New study explores riders’ opinions—and anxieties—about public transit in the age of COVID-19

UAlberta researcher leads study examining Vancouver public transit ridership to learn what challenges need to be overcome to build confidence in public transit safety.

Andrew Lyle - 17 December 2020

COVID-19 has disrupted our lives in many ways—and public transportation is no exception, with ridership dropping significantly. As we plan for a future beyond COVID-19, a team of researchers led by a University of Alberta scientist are investigating how to build confidence in public transit with a new survey focused on Metro Vancouver.

“COVID-19 has resulted in devastating decreases in public transit usage,” said Emily Grise, team lead and assistant professor in the Department of Earth and Atmospheric Sciences. “The requirements of social distancing, as well as people refraining from using a transport mode with a high turnover of users may lead to a long-term increase in motorized car use.”

The study, sponsored by TransLink, the public transit provider in Metro Vancouver, is conducting a survey to identify optimal policies that TransLink and regional stakeholders should prioritize in order to motivate continued transit usage among existing users and attract riders back to transit when the COVID-19 crisis ends.

“Public transit agencies in Canada, and internationally, have sustained dramatic declines in ridership during the pandemic and thus significant losses in fare revenue,” said Grise. “Many companies have considered how to bring employees back to work in the office while avoiding public transit—including employee car allowances, private bus services and opening satellite offices closer to where workers live.”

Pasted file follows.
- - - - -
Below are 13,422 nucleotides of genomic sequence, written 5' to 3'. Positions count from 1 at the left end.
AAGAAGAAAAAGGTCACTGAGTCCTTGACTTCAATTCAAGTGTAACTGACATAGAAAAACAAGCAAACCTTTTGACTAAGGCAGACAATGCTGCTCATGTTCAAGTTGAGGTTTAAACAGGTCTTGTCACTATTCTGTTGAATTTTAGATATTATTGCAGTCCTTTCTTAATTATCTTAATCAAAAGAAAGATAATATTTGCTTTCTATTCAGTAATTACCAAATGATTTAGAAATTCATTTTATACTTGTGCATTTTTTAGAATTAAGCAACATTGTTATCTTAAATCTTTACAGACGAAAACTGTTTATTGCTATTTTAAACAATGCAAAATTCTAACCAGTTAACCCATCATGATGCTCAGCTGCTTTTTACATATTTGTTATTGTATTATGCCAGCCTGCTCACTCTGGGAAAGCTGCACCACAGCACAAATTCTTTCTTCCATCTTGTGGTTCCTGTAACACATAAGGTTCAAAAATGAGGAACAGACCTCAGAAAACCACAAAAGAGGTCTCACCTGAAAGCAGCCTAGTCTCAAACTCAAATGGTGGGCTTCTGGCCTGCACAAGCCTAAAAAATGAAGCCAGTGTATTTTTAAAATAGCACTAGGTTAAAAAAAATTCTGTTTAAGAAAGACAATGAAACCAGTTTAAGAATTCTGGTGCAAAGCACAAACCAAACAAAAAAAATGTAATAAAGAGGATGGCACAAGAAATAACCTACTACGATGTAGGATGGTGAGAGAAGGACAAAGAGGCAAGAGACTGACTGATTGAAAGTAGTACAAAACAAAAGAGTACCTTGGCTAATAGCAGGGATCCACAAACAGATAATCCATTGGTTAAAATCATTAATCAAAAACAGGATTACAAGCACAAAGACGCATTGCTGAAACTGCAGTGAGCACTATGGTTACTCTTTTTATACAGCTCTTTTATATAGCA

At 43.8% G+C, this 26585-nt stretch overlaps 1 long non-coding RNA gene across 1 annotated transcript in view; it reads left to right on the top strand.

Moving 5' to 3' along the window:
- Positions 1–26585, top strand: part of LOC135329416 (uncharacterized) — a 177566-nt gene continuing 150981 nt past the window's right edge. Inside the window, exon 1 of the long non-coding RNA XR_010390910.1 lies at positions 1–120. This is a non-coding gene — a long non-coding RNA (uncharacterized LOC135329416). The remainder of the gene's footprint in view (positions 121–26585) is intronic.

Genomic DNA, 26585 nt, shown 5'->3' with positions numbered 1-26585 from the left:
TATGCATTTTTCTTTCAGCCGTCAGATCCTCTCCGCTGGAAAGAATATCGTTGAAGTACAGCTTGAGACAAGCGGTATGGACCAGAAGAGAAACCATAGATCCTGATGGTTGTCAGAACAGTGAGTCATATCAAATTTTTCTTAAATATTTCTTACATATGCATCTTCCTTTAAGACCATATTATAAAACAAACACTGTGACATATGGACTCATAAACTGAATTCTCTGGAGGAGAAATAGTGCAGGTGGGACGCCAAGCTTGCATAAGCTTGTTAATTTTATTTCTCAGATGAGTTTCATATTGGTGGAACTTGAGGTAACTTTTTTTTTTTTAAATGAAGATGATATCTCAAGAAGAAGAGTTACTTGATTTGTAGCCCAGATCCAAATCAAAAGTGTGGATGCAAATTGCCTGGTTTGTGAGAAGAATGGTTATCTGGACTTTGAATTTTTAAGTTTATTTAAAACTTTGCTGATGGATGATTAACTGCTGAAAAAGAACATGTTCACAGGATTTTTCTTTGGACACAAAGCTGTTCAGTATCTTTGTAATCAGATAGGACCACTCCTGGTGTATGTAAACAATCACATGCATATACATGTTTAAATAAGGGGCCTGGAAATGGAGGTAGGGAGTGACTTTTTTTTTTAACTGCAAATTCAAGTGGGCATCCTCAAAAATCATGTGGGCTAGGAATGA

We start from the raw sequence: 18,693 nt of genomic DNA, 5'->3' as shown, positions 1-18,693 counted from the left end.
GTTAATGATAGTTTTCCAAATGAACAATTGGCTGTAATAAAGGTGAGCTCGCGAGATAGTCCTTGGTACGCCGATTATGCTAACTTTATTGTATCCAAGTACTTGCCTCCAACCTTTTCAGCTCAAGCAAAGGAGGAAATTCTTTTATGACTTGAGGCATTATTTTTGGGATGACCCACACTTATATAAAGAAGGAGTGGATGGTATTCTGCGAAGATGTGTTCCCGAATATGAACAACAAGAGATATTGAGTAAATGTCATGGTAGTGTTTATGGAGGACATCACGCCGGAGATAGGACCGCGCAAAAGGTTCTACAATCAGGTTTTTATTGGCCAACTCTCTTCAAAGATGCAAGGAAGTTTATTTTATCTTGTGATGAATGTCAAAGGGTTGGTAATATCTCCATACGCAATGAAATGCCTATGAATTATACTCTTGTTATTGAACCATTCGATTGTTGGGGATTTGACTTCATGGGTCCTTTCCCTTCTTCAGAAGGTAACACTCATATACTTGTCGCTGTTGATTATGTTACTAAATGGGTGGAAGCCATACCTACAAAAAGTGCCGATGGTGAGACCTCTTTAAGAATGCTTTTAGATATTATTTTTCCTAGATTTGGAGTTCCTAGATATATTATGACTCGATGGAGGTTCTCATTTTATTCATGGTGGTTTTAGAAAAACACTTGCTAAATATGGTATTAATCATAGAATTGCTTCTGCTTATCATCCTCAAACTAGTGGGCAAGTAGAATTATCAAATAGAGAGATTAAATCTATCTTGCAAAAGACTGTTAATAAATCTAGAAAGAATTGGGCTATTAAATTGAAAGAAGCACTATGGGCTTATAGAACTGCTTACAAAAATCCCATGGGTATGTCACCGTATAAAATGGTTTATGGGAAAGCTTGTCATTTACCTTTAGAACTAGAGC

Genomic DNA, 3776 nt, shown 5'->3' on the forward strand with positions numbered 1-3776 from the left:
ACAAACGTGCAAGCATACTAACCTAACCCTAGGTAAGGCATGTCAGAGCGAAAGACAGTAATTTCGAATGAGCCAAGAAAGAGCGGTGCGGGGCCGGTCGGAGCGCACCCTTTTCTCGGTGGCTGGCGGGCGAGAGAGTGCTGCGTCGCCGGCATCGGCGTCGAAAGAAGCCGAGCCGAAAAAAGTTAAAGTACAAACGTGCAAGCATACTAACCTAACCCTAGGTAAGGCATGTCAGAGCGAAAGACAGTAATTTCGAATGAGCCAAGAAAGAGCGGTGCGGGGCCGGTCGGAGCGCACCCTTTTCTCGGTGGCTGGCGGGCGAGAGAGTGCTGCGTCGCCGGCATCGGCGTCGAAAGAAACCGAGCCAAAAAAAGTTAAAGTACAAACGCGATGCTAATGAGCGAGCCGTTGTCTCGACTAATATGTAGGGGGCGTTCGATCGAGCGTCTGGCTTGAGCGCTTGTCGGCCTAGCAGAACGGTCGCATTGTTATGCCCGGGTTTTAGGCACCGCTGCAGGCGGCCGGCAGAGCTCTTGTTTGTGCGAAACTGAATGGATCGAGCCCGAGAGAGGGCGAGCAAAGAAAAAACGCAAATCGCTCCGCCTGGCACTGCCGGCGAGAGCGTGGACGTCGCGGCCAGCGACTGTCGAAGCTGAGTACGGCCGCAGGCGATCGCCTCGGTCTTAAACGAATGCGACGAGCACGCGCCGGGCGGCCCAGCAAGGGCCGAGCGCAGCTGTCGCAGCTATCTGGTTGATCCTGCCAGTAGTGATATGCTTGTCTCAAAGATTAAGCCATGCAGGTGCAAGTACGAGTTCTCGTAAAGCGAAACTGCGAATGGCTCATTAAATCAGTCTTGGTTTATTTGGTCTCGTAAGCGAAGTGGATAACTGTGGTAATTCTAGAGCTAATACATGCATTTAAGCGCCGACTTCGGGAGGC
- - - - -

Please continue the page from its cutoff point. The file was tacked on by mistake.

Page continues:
Without specific post-COVID-19 policy interventions, Grise explains, those changes are not likely to revert after the crisis—so it is critical for public transit authorities to gain an understanding of what users’ concerns are and how they can be overcome. 

“Even a moderate shift from public to private transport carries the potential of triggering the vicious circle of the decline of public transit if the public transit supply or quality is cut, leading to an increase in road congestion, greenhouse gas emissions, and inequity. Thus, it is necessary to design policy interventions to counteract negative trends early on. Such policies must be designed with careful input from the transit users.”

The survey is open to transit riders in Metro Vancouver, and can be completed online until December 24, 2020. A second wave of the survey will be held in winter 2021 to gauge changing perceptions through the pandemic.

The study is being conducted with collaboration with Utrecht University, and supported by UAlberta graduate students Bogdan Kapatsila and Jordan Rea.